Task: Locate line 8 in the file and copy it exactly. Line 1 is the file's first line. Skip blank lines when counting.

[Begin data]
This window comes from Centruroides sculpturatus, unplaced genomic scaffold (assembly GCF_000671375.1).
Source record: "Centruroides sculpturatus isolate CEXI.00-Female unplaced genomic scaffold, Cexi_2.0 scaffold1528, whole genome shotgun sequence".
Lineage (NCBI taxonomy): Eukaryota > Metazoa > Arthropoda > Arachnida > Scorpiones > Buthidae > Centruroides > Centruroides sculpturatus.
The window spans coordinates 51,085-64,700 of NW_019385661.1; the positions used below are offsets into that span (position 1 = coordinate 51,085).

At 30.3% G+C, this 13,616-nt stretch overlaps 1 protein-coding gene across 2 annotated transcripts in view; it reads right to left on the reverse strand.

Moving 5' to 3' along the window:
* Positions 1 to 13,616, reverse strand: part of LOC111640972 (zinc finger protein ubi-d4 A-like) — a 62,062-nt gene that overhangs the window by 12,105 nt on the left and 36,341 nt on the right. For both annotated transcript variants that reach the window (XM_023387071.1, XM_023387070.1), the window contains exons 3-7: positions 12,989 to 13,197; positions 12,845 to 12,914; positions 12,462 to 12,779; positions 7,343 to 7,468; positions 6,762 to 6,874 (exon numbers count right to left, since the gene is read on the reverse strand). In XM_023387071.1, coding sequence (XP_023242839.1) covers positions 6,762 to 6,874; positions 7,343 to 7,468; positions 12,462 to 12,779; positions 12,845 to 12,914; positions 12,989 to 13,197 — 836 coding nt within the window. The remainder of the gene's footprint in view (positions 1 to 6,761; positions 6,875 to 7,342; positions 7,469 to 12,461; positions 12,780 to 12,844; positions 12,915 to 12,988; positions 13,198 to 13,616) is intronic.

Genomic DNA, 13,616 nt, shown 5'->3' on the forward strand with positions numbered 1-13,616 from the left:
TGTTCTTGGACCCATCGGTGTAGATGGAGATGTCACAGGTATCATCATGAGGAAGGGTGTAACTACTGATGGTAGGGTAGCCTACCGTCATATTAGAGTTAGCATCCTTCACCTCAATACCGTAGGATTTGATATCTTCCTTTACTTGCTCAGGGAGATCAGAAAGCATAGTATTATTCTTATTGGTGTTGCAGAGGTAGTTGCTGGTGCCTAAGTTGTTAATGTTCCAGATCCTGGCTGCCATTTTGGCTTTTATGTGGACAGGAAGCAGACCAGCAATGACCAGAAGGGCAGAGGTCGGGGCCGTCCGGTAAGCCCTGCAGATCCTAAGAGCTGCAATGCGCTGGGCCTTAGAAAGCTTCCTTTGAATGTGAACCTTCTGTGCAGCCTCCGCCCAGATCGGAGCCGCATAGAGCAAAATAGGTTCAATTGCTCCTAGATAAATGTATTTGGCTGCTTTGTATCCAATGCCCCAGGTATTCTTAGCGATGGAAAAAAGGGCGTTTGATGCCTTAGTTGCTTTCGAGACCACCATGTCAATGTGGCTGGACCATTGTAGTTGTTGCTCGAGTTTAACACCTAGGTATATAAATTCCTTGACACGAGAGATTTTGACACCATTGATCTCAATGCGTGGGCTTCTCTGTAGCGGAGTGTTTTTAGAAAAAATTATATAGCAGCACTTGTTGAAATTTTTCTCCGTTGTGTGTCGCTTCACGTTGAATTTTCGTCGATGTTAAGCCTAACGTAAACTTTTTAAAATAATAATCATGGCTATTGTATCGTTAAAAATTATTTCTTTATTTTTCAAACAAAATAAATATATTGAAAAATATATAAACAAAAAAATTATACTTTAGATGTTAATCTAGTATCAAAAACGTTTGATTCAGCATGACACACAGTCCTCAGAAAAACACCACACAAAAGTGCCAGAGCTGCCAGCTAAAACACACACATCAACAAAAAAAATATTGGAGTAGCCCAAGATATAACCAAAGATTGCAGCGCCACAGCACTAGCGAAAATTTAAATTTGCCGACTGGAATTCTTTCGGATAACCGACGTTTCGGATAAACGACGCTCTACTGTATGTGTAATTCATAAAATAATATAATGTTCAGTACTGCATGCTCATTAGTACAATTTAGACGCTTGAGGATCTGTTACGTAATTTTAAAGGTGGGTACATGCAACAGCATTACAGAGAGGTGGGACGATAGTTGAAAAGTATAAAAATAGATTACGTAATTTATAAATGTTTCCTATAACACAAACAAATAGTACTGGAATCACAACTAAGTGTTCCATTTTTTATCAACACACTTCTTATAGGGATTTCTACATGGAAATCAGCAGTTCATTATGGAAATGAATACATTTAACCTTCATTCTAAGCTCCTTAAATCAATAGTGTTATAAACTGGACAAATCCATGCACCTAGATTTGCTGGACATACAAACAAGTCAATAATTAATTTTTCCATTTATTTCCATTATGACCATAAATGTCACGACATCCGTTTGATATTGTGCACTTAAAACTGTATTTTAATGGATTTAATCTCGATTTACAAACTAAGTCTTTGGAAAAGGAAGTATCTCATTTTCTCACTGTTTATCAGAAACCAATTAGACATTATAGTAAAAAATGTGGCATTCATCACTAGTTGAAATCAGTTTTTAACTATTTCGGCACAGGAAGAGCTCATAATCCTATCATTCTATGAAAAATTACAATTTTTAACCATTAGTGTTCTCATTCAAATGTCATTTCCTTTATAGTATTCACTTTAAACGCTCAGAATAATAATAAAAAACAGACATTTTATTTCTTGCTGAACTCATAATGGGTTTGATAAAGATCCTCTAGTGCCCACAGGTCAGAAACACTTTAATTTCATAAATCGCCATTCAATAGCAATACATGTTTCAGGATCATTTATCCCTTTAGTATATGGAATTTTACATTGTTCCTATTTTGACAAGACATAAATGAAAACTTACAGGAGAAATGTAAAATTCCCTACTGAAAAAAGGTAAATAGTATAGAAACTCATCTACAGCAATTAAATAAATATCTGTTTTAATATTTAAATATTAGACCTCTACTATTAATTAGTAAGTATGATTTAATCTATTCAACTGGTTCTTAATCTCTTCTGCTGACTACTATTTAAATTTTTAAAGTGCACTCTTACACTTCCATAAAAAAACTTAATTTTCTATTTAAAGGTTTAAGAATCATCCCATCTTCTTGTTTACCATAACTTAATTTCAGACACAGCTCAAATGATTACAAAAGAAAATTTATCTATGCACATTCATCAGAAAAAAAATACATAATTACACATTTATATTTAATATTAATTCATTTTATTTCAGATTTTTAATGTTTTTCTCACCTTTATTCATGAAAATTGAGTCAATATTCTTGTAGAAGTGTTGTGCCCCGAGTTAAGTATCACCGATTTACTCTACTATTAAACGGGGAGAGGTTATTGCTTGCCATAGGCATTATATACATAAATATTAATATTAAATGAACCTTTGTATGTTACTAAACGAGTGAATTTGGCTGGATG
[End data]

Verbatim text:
Genomic DNA, 13,616 nt, shown 5'->3' on the forward strand with positions numbered 1-13,616 from the left: